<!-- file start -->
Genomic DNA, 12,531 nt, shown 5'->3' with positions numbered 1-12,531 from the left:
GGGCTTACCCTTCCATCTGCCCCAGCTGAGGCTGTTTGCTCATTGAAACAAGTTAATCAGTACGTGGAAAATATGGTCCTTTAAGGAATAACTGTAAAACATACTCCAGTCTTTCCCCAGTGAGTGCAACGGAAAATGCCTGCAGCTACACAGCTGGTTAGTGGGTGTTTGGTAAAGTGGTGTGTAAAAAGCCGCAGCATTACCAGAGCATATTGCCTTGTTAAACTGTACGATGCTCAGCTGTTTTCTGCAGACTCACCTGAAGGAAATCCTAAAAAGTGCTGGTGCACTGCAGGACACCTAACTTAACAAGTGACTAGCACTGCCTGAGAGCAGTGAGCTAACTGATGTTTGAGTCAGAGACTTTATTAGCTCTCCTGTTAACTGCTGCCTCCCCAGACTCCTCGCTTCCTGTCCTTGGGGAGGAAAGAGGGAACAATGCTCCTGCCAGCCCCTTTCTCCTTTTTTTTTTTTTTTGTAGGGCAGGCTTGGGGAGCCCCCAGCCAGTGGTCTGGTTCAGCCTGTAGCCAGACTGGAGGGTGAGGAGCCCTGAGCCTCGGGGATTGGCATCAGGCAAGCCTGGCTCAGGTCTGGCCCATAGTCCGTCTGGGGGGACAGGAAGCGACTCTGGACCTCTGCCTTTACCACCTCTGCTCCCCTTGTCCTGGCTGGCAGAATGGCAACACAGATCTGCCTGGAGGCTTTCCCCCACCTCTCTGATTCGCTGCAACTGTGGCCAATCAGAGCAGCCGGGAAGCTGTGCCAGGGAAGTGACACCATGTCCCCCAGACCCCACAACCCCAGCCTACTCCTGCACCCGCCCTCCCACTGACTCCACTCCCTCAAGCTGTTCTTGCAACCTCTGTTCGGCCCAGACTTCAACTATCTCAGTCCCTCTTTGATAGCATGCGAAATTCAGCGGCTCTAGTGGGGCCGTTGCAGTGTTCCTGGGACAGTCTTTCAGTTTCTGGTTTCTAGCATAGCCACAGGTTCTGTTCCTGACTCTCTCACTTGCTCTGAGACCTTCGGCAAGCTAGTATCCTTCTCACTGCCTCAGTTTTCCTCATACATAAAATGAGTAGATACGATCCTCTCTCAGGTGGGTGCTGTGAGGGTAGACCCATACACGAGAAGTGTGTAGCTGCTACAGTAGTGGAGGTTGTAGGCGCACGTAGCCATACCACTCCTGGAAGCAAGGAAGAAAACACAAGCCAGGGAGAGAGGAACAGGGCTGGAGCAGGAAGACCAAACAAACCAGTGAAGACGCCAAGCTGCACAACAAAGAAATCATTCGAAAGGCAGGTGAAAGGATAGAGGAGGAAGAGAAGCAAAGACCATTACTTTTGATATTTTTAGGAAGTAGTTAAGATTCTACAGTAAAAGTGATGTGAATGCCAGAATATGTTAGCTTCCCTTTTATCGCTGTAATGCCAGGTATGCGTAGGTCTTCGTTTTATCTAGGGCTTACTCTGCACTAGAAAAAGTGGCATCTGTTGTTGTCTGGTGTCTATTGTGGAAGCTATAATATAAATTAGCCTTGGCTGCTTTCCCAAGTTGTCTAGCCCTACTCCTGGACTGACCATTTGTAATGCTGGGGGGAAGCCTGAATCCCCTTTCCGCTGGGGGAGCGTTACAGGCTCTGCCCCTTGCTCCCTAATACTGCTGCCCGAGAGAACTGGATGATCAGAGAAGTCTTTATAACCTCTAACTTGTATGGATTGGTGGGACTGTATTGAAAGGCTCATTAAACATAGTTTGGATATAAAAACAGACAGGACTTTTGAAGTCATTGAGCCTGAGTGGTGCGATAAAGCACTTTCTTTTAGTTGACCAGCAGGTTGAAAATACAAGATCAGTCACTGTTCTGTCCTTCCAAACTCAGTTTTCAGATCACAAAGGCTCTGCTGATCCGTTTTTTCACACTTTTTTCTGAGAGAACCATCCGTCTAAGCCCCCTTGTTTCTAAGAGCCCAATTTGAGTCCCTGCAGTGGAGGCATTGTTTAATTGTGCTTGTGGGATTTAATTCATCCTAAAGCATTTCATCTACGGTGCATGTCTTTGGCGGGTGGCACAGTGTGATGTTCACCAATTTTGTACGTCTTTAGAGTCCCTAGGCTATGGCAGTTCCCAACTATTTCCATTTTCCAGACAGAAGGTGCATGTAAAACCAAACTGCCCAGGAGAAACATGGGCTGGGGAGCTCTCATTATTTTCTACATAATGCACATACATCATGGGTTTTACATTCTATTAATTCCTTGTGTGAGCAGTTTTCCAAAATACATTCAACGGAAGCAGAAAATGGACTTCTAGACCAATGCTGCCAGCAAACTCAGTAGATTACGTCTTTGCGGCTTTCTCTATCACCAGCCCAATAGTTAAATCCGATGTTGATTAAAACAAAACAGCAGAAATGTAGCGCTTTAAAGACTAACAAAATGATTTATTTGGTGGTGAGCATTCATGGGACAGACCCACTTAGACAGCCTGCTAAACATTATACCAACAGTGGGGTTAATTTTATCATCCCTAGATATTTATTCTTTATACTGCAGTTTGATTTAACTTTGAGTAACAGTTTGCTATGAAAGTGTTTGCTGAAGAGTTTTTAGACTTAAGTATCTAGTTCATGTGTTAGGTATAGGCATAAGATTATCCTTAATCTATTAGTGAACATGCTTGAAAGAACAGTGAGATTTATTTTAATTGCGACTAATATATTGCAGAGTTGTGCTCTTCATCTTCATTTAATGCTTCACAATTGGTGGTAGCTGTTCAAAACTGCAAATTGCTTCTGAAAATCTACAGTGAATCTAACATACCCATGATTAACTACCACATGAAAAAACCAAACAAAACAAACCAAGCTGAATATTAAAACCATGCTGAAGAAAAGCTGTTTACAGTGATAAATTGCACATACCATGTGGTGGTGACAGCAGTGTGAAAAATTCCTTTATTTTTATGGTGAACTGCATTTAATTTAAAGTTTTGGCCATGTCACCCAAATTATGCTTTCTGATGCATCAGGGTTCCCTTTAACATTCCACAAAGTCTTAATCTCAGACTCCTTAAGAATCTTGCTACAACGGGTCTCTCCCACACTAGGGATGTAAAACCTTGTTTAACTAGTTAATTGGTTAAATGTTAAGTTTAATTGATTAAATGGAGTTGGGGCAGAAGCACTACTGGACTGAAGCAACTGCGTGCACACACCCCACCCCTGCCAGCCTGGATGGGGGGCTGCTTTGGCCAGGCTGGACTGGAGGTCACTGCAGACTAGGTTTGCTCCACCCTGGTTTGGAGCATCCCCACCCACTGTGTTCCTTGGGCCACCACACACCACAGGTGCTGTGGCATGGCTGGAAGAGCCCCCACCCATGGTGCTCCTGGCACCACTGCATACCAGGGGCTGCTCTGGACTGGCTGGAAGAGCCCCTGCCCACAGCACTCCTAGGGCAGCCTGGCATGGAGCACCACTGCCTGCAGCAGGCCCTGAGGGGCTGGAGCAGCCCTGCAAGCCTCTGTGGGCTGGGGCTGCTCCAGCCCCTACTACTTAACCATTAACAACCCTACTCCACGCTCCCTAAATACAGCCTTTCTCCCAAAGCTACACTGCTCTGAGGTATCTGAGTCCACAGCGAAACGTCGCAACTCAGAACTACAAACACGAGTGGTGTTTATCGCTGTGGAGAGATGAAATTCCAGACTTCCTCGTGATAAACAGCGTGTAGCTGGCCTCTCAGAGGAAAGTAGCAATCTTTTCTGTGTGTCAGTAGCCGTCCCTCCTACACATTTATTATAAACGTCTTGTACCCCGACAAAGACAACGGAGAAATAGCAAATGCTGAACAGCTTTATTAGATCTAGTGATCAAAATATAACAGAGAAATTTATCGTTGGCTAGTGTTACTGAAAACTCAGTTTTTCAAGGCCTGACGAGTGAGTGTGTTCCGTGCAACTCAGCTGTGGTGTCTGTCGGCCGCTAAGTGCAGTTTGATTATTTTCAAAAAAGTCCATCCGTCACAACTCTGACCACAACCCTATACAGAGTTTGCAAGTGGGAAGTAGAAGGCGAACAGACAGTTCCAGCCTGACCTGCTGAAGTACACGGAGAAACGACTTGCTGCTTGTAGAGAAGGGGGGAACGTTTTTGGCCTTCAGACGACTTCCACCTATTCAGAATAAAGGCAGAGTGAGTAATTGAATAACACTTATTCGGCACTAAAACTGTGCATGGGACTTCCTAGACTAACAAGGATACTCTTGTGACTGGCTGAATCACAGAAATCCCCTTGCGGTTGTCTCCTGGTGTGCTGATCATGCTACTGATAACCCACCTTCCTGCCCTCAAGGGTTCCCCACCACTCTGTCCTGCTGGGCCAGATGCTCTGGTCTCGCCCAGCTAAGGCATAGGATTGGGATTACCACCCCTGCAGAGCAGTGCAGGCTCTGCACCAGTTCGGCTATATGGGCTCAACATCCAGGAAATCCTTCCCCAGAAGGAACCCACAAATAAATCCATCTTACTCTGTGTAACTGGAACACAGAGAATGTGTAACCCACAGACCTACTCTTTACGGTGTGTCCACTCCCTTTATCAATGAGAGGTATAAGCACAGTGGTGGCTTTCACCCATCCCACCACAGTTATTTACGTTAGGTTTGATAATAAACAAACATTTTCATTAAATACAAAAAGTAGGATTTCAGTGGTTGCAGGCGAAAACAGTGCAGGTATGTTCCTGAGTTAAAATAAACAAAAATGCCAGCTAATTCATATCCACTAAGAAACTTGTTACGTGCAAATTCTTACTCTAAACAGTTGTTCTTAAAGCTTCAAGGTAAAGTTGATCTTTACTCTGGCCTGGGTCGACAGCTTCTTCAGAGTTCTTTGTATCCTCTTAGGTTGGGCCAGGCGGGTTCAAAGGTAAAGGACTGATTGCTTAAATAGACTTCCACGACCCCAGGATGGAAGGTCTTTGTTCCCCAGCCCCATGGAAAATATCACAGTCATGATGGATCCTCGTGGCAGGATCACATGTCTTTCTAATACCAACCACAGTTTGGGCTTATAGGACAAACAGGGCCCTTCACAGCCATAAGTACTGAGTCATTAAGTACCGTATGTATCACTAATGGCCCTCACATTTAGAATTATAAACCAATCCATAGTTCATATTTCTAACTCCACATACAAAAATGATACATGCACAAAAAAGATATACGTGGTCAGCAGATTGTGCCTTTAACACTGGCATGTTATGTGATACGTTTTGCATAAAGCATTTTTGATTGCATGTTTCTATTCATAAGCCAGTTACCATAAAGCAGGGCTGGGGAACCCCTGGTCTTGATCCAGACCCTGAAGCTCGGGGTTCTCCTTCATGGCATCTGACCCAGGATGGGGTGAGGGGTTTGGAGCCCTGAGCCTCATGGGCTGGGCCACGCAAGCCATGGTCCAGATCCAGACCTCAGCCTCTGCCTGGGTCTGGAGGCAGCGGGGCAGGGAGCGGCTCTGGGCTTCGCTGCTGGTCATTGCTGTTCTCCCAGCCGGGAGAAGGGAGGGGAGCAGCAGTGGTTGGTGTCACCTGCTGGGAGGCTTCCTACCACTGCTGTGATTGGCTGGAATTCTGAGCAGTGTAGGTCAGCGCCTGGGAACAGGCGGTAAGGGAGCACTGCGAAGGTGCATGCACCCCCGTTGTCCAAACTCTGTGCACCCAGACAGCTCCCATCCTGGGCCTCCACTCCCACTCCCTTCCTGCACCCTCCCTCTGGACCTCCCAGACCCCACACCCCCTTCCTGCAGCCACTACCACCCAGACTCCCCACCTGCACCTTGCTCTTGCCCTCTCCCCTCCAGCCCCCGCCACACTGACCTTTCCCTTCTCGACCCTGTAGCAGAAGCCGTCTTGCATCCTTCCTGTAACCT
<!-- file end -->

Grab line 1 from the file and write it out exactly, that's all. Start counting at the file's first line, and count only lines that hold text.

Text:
Genomic DNA, 12,531 nt, shown 5'->3' with positions numbered 1-12,531 from the left: